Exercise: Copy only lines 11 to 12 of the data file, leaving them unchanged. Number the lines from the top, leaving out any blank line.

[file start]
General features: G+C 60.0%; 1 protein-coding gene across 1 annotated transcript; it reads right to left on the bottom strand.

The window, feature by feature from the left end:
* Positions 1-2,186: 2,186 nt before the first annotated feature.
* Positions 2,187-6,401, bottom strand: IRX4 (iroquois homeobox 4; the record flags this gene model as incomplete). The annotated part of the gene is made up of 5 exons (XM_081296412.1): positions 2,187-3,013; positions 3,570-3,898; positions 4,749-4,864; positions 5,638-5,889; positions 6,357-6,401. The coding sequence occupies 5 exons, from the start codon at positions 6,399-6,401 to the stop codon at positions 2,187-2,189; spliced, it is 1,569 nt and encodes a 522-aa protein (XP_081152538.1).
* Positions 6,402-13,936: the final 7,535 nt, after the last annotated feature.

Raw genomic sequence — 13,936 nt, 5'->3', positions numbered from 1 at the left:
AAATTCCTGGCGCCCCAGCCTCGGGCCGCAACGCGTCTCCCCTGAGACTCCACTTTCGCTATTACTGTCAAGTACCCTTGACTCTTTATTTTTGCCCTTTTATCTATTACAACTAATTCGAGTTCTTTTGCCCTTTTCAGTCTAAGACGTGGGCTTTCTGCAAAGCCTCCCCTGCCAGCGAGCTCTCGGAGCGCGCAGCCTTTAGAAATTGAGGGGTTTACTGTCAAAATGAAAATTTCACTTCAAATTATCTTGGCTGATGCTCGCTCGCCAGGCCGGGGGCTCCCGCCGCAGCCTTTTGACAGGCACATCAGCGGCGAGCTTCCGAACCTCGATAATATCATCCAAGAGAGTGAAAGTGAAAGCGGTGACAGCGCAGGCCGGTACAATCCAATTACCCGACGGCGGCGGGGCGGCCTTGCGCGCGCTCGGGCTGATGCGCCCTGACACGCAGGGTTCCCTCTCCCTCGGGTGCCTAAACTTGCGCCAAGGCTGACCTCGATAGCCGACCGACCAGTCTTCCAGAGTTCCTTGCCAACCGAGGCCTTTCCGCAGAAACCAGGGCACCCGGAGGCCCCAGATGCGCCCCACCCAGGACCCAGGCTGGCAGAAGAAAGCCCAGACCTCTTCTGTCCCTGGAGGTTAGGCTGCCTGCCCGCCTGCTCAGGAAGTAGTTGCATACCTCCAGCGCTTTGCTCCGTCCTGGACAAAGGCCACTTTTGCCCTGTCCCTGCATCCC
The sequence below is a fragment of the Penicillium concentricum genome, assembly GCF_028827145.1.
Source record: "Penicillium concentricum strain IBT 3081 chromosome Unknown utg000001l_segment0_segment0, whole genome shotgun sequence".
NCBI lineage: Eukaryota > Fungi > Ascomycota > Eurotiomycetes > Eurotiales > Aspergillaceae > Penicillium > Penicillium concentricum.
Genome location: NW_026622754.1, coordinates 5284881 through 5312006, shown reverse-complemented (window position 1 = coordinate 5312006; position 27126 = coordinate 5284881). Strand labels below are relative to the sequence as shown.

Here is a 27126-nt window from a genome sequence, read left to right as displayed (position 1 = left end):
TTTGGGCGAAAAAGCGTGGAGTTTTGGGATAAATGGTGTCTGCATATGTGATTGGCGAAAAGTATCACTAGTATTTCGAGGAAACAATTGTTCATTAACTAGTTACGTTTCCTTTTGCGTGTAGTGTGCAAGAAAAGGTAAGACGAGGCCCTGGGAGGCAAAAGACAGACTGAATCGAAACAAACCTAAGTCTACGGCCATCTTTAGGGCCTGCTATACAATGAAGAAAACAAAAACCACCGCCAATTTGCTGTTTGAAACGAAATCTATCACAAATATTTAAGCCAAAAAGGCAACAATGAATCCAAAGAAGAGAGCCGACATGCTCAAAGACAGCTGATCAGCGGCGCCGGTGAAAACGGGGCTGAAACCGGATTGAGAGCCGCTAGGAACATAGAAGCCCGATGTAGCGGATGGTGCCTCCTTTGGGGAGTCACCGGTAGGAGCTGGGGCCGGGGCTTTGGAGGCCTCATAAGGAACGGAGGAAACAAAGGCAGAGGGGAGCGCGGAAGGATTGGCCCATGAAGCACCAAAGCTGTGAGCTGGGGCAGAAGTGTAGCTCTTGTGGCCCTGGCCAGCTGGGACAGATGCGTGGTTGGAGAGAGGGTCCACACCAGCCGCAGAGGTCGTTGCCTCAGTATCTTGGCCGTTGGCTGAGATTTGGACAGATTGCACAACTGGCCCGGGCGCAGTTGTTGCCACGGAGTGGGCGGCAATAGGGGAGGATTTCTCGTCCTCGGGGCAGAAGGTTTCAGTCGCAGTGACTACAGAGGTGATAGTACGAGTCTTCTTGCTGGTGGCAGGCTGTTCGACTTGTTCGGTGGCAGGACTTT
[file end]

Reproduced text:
Genome location: NW_026622754.1, coordinates 5284881 through 5312006, shown reverse-complemented (window position 1 = coordinate 5312006; position 27126 = coordinate 5284881). Strand labels below are relative to the sequence as shown.

Here is a 27126-nt window from a genome sequence, read left to right as displayed (position 1 = left end):